European Union (EU) officials expect olive oil consumption to rise in the region due to increased awareness of its health benefits and reduced consumption of other edible oils, Olive Oil Times wrote.
In the bloc’s 2022-2032 medium-term outlook, the EU agriculture and rural development department also analysed how the growth of the olive oil market would impact competing vegetable oil markets, the 13 December report said.
“Olive oil is expected to increasingly replace vegetable oils in food consumption particularly outside the main producing countries, driven by a healthy image of olive oil, and an increasing popularity of the various Mediterranean cuisines,” the outlook said.
“This trend is expected to contribute to the decline in demand for vegetable oils and to affect butter consumption, especially in home cooking and food services.”
The report also forecast that growing demand for olive oil would continue to drive the expansion of olive growing in the main producing countries.
“Among other types of agricultural land, the area of olives for oil is expected to increase in line with previous trends (to reach close to 5M ha in 2032), with more areas to be covered by irrigated intensive systems, especially in Spain and Portugal, or to be converted to organic and quality systems, especially in Italy and Greece,” the outlook said.
According to International Olive Council data, there has been a sharp rise in olive oil consumption in most European countries over the past three decades.
Germany’s consumption increased from 9,800 tonnes in the 1991/92 crop year to an estimated 76,900 tonnes or in 2021/22, the report said, with consumption in the Netherlands increasing from 1,500 tonnes to 9,600 tonnes in the same period.
Many other EU countries with little or no history of consuming olive oil had also seen consumption rise significantly since 1991/92, Olive Oil Times wrote, with, for example, consumption in Poland increasing from 3,200 tonnes in 2003/04 to 12,000 tonnes in 2021/22.
In three decades, olive oil consumption in non-producing countries in the EU has increased from 21,400 tonnes to 162,700 tonnes, according to the report, while non-producing countries outside the EU have seen a four-fold increase in their olive oil consumption from 246,000 tonnes to 1.1M tonnes in the period.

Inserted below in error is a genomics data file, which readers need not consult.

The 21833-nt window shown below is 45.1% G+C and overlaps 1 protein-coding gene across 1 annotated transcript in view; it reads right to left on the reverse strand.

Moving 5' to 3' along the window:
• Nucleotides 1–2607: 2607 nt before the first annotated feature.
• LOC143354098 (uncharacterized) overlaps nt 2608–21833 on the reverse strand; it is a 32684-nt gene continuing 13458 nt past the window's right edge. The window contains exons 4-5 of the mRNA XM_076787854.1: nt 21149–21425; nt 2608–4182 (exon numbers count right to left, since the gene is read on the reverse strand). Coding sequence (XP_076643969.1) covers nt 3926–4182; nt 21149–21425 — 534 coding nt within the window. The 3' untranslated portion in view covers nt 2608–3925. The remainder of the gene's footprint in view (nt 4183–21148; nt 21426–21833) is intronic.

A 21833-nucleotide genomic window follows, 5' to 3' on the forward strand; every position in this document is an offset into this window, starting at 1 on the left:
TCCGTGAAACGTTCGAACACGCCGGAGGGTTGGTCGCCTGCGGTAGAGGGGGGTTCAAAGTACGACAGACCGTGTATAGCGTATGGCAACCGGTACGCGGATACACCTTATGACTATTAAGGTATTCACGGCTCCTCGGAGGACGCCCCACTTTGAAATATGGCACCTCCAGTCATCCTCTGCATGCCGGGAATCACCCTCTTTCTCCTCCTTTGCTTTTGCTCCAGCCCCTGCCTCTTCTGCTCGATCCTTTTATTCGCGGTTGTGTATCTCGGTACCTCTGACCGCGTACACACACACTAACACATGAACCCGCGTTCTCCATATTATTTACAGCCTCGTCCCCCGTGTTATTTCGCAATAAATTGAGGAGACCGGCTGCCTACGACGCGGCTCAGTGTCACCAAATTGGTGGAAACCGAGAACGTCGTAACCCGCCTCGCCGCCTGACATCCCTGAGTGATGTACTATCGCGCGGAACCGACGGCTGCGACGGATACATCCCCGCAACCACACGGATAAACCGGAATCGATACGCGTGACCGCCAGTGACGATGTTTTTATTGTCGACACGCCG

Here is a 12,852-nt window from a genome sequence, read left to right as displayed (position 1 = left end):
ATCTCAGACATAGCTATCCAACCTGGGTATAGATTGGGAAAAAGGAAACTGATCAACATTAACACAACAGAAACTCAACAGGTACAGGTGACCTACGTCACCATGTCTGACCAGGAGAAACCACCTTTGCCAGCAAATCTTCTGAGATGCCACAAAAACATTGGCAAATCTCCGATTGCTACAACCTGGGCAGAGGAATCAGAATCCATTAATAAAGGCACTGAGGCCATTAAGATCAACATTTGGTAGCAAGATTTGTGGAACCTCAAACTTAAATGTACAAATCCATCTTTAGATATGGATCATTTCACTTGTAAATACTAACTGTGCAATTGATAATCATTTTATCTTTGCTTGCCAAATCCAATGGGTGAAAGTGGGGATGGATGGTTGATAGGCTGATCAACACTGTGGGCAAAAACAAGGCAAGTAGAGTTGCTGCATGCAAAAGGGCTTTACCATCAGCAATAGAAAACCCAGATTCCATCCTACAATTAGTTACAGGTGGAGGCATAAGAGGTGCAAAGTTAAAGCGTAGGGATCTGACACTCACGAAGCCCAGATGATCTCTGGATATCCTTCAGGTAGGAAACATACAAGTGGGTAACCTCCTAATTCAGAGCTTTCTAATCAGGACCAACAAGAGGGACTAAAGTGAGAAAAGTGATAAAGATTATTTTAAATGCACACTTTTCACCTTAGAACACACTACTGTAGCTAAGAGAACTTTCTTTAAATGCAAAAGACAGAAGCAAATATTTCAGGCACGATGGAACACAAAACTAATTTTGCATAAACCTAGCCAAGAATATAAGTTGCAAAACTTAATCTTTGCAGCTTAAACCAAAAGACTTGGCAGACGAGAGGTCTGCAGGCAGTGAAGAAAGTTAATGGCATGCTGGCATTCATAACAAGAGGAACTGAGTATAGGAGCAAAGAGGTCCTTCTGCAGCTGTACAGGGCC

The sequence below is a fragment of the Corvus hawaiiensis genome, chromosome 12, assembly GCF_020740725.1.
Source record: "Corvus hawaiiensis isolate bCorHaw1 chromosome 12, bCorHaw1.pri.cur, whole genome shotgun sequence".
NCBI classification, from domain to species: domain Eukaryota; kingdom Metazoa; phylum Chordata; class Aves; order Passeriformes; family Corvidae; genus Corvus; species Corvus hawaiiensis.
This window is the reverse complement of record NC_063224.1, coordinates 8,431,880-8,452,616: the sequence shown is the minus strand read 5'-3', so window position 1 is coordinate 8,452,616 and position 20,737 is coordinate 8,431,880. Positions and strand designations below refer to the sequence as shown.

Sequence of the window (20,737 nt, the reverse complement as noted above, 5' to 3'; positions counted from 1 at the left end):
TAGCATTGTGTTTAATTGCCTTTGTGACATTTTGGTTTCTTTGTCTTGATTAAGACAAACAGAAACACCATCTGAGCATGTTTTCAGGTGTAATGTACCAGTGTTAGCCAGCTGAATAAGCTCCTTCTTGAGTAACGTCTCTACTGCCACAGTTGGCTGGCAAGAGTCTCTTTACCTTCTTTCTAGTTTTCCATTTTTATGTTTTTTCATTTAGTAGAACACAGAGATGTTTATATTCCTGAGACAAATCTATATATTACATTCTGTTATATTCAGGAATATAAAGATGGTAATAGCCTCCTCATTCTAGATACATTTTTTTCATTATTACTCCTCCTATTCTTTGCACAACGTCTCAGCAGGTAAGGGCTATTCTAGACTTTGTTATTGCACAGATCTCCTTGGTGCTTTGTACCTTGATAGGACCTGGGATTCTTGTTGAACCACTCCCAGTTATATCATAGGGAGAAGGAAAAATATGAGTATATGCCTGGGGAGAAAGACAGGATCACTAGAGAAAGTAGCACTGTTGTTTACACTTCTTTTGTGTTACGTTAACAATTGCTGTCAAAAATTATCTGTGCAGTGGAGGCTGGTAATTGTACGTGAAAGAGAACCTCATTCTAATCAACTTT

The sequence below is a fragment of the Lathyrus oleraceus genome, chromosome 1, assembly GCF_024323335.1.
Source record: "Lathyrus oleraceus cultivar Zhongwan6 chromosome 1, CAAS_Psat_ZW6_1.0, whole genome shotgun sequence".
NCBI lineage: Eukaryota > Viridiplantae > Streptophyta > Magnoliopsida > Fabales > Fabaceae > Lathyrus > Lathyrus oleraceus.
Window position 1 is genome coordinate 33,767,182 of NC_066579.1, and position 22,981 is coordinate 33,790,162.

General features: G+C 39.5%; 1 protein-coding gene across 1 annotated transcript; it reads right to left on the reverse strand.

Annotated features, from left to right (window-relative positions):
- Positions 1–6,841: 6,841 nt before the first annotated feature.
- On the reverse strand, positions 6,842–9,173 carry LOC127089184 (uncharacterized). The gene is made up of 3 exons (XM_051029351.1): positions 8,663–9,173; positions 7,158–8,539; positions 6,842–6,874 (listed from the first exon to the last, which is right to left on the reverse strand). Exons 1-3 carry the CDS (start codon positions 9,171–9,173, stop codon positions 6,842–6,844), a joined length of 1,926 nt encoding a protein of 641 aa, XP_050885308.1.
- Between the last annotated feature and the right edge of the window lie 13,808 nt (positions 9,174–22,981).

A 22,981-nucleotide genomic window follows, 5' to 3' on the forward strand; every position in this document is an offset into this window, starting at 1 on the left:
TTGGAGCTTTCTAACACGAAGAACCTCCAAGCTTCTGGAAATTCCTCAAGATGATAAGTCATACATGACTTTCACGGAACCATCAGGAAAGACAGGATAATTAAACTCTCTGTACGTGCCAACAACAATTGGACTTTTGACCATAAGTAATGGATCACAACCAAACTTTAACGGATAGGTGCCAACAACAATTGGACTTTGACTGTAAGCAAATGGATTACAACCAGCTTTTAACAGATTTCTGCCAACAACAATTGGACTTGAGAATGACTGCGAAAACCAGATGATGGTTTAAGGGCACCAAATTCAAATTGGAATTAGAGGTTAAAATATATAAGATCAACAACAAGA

In the next decade, EU officials expected demand for vegetable oils to be significantly affected by biodiesel production, particularly rapeseed oil.
As a result, they expected growth in the sunflower oil market to be restricted to Hungary and Germany, with demand stagnating across the rest of the EU.
The report said the decrease could be due to “consumer preferences shifting toward more healthy oils, especially in France.” Other than olive oil, demand for soyabean oil was also expected to increase.
EU officials forecast a decline in vegetable oil consumption from an average of 22.1M tonnes in 2020-2022 to 21.2M tonnes in 2032 as other edible oils replace them and biofuel demand declines.
“Given the efforts to reduce the use of palm oil, the types of vegetable oils used in food are also expected to change (a 12.6% increase for rapeseed oil, a 27.5% increase for sunflower oil, a 23.5% decrease for soyabean oil and a 35.7% decrease for palm oil),” the report said.
According to the report, in the next 10 years, EU countries are expected to provide sufficient agricultural output to sustain food security in the region.
The net food trade position of the bloc was expected to grow by 21%, “with high-value food exports more than compensating for imports of commodities such as vegetable oils and animal feed.”